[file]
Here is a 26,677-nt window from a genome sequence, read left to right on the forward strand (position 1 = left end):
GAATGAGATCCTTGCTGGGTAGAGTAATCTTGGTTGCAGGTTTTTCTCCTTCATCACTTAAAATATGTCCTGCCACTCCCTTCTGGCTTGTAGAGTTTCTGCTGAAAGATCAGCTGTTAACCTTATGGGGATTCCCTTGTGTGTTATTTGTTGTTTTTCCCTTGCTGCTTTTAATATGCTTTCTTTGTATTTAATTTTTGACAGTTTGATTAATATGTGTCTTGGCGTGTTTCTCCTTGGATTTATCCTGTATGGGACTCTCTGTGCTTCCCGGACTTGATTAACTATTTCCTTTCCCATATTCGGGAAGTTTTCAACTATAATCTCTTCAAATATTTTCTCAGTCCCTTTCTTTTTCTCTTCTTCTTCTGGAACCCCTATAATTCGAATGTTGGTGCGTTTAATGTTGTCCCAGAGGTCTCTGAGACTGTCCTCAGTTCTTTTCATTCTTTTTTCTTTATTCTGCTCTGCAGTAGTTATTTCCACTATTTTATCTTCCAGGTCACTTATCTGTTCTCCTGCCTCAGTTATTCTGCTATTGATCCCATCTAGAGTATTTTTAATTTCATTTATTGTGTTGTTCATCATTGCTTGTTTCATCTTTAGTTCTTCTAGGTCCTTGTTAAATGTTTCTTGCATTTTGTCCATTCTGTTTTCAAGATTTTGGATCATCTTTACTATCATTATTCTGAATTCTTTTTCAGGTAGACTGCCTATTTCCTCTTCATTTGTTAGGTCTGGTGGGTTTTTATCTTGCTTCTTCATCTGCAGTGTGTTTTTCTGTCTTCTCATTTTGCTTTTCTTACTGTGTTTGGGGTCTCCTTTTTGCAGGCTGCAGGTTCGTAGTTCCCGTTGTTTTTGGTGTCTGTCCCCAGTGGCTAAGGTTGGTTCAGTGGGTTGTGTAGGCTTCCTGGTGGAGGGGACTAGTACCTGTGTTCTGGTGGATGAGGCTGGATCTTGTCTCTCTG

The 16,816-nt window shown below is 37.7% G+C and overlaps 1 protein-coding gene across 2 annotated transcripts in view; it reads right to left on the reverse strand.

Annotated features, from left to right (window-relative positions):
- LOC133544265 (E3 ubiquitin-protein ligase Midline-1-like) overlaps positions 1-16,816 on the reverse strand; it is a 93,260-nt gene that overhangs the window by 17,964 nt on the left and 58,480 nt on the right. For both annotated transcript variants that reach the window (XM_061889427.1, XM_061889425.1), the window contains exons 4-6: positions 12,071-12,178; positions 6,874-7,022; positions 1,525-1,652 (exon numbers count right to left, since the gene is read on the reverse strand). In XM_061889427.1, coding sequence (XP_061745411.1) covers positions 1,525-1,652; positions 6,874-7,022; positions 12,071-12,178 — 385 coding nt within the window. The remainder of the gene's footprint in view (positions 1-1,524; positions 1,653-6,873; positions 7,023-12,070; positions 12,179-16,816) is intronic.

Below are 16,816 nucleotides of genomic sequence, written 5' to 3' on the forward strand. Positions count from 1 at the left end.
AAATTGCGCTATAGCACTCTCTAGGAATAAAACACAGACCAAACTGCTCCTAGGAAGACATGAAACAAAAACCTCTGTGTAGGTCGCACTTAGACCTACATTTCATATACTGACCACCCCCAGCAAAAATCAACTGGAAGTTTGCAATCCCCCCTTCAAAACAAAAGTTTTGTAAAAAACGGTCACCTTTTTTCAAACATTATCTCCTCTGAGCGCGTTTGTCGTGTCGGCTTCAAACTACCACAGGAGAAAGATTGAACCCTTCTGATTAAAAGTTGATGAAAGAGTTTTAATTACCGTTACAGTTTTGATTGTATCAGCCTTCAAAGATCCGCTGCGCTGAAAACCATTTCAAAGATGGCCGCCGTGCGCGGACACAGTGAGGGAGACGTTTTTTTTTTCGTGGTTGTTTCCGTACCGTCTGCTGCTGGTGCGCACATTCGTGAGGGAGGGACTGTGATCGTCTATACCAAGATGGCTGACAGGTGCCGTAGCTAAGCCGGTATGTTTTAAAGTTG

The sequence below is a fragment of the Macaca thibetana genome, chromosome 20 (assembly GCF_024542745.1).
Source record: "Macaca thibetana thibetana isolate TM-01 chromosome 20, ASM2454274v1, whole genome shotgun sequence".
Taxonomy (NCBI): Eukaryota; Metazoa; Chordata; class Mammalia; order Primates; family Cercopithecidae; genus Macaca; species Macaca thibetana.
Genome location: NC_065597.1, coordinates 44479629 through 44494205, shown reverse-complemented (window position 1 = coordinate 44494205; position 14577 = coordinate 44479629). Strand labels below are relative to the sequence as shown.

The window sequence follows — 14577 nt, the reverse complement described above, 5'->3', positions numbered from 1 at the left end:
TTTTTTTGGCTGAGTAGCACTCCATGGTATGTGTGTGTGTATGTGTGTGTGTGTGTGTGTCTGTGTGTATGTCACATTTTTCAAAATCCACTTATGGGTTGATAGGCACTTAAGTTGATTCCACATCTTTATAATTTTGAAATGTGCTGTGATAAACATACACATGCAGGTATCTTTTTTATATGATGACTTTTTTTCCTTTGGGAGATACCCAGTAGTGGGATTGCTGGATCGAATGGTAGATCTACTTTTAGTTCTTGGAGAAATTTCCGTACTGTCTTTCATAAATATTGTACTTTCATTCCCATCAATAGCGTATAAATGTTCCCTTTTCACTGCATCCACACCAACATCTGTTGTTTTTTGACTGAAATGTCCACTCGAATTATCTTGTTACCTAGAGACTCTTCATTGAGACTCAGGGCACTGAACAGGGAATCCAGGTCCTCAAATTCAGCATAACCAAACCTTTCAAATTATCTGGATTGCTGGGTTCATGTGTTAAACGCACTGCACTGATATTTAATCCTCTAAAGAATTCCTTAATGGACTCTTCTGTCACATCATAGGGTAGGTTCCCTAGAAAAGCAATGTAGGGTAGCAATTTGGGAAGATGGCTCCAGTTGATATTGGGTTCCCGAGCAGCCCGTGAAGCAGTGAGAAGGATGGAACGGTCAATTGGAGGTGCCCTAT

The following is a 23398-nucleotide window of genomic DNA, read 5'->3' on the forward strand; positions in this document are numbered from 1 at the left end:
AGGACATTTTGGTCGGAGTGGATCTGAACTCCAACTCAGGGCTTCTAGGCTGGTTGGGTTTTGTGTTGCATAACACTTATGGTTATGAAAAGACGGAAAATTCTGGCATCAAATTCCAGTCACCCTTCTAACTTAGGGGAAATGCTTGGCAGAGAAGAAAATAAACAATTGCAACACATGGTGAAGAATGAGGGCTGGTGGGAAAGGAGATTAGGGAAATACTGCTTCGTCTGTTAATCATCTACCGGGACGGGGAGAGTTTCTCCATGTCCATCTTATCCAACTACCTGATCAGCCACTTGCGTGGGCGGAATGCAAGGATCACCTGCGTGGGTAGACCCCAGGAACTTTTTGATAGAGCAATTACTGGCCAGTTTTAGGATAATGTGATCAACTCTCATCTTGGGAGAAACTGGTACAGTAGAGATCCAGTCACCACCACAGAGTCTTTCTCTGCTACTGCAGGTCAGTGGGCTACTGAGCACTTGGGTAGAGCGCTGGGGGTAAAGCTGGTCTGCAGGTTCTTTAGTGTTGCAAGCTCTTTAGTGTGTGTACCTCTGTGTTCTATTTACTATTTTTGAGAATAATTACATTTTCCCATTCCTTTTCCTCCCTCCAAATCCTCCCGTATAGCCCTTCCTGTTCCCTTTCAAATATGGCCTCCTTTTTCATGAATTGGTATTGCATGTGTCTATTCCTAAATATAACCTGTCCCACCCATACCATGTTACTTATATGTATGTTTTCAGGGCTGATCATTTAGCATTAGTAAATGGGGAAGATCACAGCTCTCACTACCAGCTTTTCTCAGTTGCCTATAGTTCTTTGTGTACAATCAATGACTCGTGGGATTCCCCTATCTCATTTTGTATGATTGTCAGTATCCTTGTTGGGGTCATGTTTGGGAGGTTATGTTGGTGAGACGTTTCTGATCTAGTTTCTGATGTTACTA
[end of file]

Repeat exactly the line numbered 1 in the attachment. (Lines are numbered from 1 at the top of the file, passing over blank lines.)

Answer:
Here is a 26,677-nt window from a genome sequence, read left to right on the forward strand (position 1 = left end):